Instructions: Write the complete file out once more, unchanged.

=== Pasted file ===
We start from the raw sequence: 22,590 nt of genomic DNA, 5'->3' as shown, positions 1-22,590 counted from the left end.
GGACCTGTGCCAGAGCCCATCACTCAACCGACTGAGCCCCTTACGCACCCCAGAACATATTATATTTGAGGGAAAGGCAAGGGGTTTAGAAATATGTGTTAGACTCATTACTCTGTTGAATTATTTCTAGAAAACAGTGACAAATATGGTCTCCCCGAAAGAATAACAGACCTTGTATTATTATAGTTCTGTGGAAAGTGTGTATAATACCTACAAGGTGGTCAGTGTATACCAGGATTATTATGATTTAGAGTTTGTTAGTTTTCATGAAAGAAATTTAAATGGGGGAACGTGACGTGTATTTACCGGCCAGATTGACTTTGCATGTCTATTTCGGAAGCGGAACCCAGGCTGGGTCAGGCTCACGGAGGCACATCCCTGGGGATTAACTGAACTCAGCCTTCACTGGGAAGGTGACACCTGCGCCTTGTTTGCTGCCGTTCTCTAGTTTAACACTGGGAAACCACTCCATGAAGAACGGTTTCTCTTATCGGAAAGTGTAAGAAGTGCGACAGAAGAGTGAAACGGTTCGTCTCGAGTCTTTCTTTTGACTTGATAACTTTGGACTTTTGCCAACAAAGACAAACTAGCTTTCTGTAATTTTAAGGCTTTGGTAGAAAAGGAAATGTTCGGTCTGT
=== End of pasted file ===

We start from the raw sequence: 22,590 nt of genomic DNA, 5'->3' as shown, positions 1-22,590 counted from the left end.
GGACCTGTGCCAGAGCCCATCACTCAACCGACTGAGCCCCTTACGCACCCCAGAACATATTATATTTGAGGGAAAGGCAAGGGGTTTAGAAATATGTGTTAGACTCATTACTCTGTTGAATTATTTCTAGAAAACAGTGACAAATATGGTCTCCCCGAAAGAATAACAGACCTTGTATTATTATAGTTCTGTGGAAAGTGTGTATAATACCTACAAGGTGGTCAGTGTATACCAGGATTATTATGATTTAGAGTTTGTTAGTTTTCATGAAAGAAATTTAAATGGGGGAACGTGACGTGTATTTACCGGCCAGATTGACTTTGCATGTCTATTTCGGAAGCGGAACCCAGGCTGGGTCAGGCTCACGGAGGCACATCCCTGGGGATTAACTGAACTCAGCCTTCACTGGGAAGGTGACACCTGCGCCTTGTTTGCTGCCGTTCTCTAGTTTAACACTGGGAAACCACTCCATGAAGAACGGTTTCTCTTATCGGAAAGTGTAAGAAGTGCGACAGAAGAGTGAAACGGTTCGTCTCGAGTCTTTCTTTTGACTTGATAACTTTGGACTTTTGCCAACAAAGACAAACTAGCTTTCTGTAATTTTAAGGCTTTGGTAGAAAAGGAAATGTTCGGTCTGT